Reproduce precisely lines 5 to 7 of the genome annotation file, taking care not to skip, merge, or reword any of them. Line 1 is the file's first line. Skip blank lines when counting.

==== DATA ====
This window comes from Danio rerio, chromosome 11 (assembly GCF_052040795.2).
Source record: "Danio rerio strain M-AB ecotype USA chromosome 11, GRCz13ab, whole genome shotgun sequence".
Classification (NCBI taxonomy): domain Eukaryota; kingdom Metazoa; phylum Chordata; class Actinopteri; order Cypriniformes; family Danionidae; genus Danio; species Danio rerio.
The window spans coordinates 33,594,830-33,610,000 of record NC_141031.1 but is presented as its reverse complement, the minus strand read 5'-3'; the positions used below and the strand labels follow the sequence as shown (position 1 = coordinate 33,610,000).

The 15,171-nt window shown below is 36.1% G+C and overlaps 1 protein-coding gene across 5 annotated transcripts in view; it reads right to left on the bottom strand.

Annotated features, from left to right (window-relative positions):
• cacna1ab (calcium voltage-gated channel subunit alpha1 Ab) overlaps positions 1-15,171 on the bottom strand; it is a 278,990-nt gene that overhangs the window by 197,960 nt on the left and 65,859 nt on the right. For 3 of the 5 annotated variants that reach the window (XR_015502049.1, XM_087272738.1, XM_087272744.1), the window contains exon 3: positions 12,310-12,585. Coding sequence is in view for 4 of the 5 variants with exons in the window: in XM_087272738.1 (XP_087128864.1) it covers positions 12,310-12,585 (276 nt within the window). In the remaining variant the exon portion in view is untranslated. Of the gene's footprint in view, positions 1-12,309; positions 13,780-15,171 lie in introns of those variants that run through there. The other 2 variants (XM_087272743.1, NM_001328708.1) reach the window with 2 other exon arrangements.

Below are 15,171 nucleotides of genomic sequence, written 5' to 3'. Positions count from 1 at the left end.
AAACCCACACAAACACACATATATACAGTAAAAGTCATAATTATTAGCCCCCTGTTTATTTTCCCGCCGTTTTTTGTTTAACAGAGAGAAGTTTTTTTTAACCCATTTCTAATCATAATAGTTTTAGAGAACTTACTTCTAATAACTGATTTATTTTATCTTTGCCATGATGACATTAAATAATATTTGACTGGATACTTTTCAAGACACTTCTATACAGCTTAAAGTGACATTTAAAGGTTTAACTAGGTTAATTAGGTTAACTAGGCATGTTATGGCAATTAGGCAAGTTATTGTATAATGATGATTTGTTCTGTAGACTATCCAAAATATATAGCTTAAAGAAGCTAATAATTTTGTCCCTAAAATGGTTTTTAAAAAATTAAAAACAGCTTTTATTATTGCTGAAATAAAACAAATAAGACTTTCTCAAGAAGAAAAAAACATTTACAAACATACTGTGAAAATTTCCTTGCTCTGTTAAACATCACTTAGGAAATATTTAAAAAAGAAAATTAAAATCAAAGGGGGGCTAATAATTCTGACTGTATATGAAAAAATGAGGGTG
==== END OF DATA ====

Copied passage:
The 15,171-nt window shown below is 36.1% G+C and overlaps 1 protein-coding gene across 5 annotated transcripts in view; it reads right to left on the bottom strand.

Annotated features, from left to right (window-relative positions):
• cacna1ab (calcium voltage-gated channel subunit alpha1 Ab) overlaps positions 1-15,171 on the bottom strand; it is a 278,990-nt gene that overhangs the window by 197,960 nt on the left and 65,859 nt on the right. For 3 of the 5 annotated variants that reach the window (XR_015502049.1, XM_087272738.1, XM_087272744.1), the window contains exon 3: positions 12,310-12,585. Coding sequence is in view for 4 of the 5 variants with exons in the window: in XM_087272738.1 (XP_087128864.1) it covers positions 12,310-12,585 (276 nt within the window). In the remaining variant the exon portion in view is untranslated. Of the gene's footprint in view, positions 1-12,309; positions 13,780-15,171 lie in introns of those variants that run through there. The other 2 variants (XM_087272743.1, NM_001328708.1) reach the window with 2 other exon arrangements.